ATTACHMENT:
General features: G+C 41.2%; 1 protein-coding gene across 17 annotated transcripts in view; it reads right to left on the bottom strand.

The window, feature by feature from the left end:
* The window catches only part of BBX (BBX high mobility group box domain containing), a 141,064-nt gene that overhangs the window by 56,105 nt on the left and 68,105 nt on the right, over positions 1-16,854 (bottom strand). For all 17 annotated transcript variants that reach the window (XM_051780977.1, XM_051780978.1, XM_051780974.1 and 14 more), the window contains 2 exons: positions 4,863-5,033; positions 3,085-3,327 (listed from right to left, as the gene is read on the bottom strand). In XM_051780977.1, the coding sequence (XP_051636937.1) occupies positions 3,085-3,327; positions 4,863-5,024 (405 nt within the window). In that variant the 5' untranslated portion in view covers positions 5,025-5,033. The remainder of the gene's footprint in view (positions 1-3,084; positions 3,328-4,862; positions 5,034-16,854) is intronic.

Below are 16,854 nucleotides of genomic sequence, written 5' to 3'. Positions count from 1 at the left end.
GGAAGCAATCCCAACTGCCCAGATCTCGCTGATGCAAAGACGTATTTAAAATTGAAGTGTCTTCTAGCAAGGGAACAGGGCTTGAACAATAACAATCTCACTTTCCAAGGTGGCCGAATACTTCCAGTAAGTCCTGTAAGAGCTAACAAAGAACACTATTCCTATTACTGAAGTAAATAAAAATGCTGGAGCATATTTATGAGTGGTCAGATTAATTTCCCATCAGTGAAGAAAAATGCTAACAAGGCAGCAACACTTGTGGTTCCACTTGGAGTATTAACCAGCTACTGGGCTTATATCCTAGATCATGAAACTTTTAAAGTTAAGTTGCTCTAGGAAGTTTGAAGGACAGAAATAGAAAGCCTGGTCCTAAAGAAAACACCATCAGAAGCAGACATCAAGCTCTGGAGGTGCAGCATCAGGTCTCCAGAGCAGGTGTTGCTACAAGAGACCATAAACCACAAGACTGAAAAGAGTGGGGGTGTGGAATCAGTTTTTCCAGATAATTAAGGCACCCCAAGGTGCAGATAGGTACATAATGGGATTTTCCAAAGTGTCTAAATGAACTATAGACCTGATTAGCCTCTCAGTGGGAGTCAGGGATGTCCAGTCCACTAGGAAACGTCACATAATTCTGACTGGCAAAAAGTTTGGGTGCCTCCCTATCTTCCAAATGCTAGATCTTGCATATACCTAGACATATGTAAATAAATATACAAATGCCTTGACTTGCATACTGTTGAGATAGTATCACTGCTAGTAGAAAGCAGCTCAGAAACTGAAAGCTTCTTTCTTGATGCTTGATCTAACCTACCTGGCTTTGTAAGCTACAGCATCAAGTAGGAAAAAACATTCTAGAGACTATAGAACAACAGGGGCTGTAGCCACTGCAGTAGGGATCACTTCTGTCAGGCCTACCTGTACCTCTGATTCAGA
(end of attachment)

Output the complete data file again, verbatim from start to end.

General features: G+C 41.2%; 1 protein-coding gene across 17 annotated transcripts in view; it reads right to left on the bottom strand.

The window, feature by feature from the left end:
* The window catches only part of BBX (BBX high mobility group box domain containing), a 141,064-nt gene that overhangs the window by 56,105 nt on the left and 68,105 nt on the right, over positions 1-16,854 (bottom strand). For all 17 annotated transcript variants that reach the window (XM_051780977.1, XM_051780978.1, XM_051780974.1 and 14 more), the window contains 2 exons: positions 4,863-5,033; positions 3,085-3,327 (listed from right to left, as the gene is read on the bottom strand). In XM_051780977.1, the coding sequence (XP_051636937.1) occupies positions 3,085-3,327; positions 4,863-5,024 (405 nt within the window). In that variant the 5' untranslated portion in view covers positions 5,025-5,033. The remainder of the gene's footprint in view (positions 1-3,084; positions 3,328-4,862; positions 5,034-16,854) is intronic.

Below are 16,854 nucleotides of genomic sequence, written 5' to 3'. Positions count from 1 at the left end.
GGAAGCAATCCCAACTGCCCAGATCTCGCTGATGCAAAGACGTATTTAAAATTGAAGTGTCTTCTAGCAAGGGAACAGGGCTTGAACAATAACAATCTCACTTTCCAAGGTGGCCGAATACTTCCAGTAAGTCCTGTAAGAGCTAACAAAGAACACTATTCCTATTACTGAAGTAAATAAAAATGCTGGAGCATATTTATGAGTGGTCAGATTAATTTCCCATCAGTGAAGAAAAATGCTAACAAGGCAGCAACACTTGTGGTTCCACTTGGAGTATTAACCAGCTACTGGGCTTATATCCTAGATCATGAAACTTTTAAAGTTAAGTTGCTCTAGGAAGTTTGAAGGACAGAAATAGAAAGCCTGGTCCTAAAGAAAACACCATCAGAAGCAGACATCAAGCTCTGGAGGTGCAGCATCAGGTCTCCAGAGCAGGTGTTGCTACAAGAGACCATAAACCACAAGACTGAAAAGAGTGGGGGTGTGGAATCAGTTTTTCCAGATAATTAAGGCACCCCAAGGTGCAGATAGGTACATAATGGGATTTTCCAAAGTGTCTAAATGAACTATAGACCTGATTAGCCTCTCAGTGGGAGTCAGGGATGTCCAGTCCACTAGGAAACGTCACATAATTCTGACTGGCAAAAAGTTTGGGTGCCTCCCTATCTTCCAAATGCTAGATCTTGCATATACCTAGACATATGTAAATAAATATACAAATGCCTTGACTTGCATACTGTTGAGATAGTATCACTGCTAGTAGAAAGCAGCTCAGAAACTGAAAGCTTCTTTCTTGATGCTTGATCTAACCTACCTGGCTTTGTAAGCTACAGCATCAAGTAGGAAAAAACATTCTAGAGACTATAGAACAACAGGGGCTGTAGCCACTGCAGTAGGGATCACTTCTGTCAGGCCTACCTGTACCTCTGATTCAGA